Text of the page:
Title track “Idle” is a solo affair, the quirky electronics in the background offering a balance to the simple but intriguingly plucked acoustic guitar. But it is McStine’s phased vocals that offer the true shivers to this atmospheric piece. More, please. “Who To Avoid” sounds a bit more straight-ahead pop, with the phenomenal Nick D’Virgilio on the drum kit this time, the vocals at time shedding a Peter Gabriel influence like in “That Voice Again”. In fact, Gabriel’s solo work is a good touch-stone for the complexity and yet accessibility of “Idle”. We get a whole new soundscape in “Drone” thanks largely to Nick Beggs’ stick playing which sits beautifully aside McStine’s chiming guitar. The song develops with one stunning section after another. A standout of the album, this sinister track could sit alongside any modern King Crimson song with pride. And so we continue, through the pop touches of “Go On Now”, the instrumental pause of “Standby”, the blues shred of “Prayer”, to the triumphant finale of “Rising” which climaxes with McStine’s passionate vocal wails and unexpected backup choir. Quite the way to close this impressive 10-song collection.

“Idle” Album Artwork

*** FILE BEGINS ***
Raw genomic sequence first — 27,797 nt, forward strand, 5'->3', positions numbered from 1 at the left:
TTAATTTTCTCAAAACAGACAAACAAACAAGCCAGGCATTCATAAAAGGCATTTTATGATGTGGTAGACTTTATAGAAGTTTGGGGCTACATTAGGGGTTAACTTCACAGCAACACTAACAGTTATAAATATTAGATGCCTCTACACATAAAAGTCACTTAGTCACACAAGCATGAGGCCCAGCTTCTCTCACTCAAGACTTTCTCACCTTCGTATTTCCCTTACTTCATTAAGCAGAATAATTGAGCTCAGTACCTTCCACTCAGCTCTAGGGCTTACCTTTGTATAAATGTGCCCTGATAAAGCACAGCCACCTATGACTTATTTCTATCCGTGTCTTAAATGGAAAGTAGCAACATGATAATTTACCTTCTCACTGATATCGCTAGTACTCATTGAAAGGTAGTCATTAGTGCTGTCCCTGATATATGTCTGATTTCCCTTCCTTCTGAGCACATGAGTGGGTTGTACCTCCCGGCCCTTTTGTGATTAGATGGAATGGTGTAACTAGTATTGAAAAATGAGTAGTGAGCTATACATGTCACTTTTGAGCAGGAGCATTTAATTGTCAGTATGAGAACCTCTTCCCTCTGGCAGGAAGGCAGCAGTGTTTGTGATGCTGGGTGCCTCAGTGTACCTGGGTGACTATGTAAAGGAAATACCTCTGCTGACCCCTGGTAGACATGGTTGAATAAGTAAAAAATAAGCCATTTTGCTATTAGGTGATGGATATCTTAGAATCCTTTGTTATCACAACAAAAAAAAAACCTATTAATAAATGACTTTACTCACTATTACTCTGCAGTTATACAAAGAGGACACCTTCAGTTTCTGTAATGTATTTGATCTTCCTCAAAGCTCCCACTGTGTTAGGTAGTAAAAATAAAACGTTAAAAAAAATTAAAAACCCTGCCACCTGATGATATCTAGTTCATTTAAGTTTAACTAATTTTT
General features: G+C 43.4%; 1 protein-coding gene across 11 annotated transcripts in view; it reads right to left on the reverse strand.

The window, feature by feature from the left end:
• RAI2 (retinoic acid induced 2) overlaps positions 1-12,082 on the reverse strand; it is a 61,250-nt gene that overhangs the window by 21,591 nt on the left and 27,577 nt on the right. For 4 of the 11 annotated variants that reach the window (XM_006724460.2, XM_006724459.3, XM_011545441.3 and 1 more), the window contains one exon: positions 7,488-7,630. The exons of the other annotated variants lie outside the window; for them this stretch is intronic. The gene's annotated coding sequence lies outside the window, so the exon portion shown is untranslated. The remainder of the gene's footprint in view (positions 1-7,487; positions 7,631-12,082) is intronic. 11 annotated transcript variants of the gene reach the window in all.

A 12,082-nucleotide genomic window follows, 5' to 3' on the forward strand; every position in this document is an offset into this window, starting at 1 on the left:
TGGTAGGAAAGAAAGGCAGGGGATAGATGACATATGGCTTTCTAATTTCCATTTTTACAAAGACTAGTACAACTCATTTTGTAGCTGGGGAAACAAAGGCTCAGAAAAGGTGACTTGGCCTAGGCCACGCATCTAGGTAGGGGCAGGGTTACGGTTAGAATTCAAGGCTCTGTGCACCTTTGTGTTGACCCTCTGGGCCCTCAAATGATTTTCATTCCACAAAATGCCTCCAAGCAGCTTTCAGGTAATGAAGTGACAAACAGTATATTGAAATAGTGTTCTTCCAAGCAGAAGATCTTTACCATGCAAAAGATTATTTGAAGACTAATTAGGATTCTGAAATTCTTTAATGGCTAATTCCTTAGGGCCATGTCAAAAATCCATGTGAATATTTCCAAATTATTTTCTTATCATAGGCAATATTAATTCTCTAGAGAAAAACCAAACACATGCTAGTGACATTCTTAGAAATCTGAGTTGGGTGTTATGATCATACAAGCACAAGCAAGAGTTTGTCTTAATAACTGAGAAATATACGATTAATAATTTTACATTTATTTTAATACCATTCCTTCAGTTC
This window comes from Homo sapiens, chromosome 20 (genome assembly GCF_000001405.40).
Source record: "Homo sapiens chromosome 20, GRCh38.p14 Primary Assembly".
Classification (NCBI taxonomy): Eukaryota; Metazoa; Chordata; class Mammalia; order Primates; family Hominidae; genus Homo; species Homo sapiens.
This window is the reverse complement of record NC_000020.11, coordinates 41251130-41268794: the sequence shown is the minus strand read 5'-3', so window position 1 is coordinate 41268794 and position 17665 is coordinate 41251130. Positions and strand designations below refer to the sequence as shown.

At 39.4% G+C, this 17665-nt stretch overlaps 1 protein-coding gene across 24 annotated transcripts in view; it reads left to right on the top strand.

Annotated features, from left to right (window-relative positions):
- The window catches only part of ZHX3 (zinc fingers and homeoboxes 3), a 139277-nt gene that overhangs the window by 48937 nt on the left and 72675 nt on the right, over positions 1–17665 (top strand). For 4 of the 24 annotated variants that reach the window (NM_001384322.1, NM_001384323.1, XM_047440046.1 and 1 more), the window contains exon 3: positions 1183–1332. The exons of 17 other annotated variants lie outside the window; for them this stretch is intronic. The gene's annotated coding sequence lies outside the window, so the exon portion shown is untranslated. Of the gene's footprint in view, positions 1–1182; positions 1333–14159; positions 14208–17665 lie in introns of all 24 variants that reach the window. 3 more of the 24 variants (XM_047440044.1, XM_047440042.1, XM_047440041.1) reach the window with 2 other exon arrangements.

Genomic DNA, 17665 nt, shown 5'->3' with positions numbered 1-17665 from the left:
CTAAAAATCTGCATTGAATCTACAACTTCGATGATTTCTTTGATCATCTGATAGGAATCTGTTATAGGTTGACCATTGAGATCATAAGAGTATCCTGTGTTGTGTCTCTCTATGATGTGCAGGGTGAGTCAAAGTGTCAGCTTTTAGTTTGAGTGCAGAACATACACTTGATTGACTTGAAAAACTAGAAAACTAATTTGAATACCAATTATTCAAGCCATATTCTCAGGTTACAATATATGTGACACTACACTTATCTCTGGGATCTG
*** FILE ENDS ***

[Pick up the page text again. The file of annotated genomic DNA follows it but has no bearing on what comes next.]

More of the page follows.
As if that weren’t enough an extra “disc” is offered – we could refer to it as “Idle 2” – which is a collection of 11 additional songs performed all live and solo, for the most part just McStine’s voice and acoustic guitar. It provides a drastic contrast to the heavily-produced first 10 songs but with no lessening of quality. Indeed, this disc serves as proof of McStine’s talent, able to pull off complexity and passion with just one guitar and voice. It’s not easy to pull off 5+ minute songs in this setting, but for this artist it’s hardly an issue. As if to prove the point, he goes off on a nearly 10-minute progressive exploration on “Real” with acoustic riffing and fills. And with acoustic versions of “Bottom Feeder Blues” and “Before” we get to experience a different taste of these two songs from their electric counterparts on the first album. Only a couple of pieces feel like they could be somewhat straight-forward “folk” songs and even these are highly engaging such as “The Choice” or closer “Close Enough”. McStine does take one left-turn with “Skrol”, his 13-minute ambient looping exercise which may divide fans, but certainly provides diversity. Just to drive home the level of McStine’s artistry, he says “In most cases, these recordings were made within the same hour of writing the songs.” Um…excuse me? Given that little tidbit of info, it’s tempting to conclude that we’re dealing with something bordering on musical genius here. The only curious aspect is that the material was recorded “direct to phone”. Just a little added step of plugging into a mixing board with a touch of reverb and EQ would have elevated these recordings into a more fully-finished product. Still, the quality of the recording doesn’t diminish the quality of the material and these 11 tracks are a nice compliment to the 10 studio recordings.